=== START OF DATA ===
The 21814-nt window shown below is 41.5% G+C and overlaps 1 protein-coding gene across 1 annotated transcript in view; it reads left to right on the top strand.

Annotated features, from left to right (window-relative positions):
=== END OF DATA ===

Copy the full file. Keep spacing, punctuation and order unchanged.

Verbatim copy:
The 21814-nt window shown below is 41.5% G+C and overlaps 1 protein-coding gene across 1 annotated transcript in view; it reads left to right on the top strand.

Annotated features, from left to right (window-relative positions):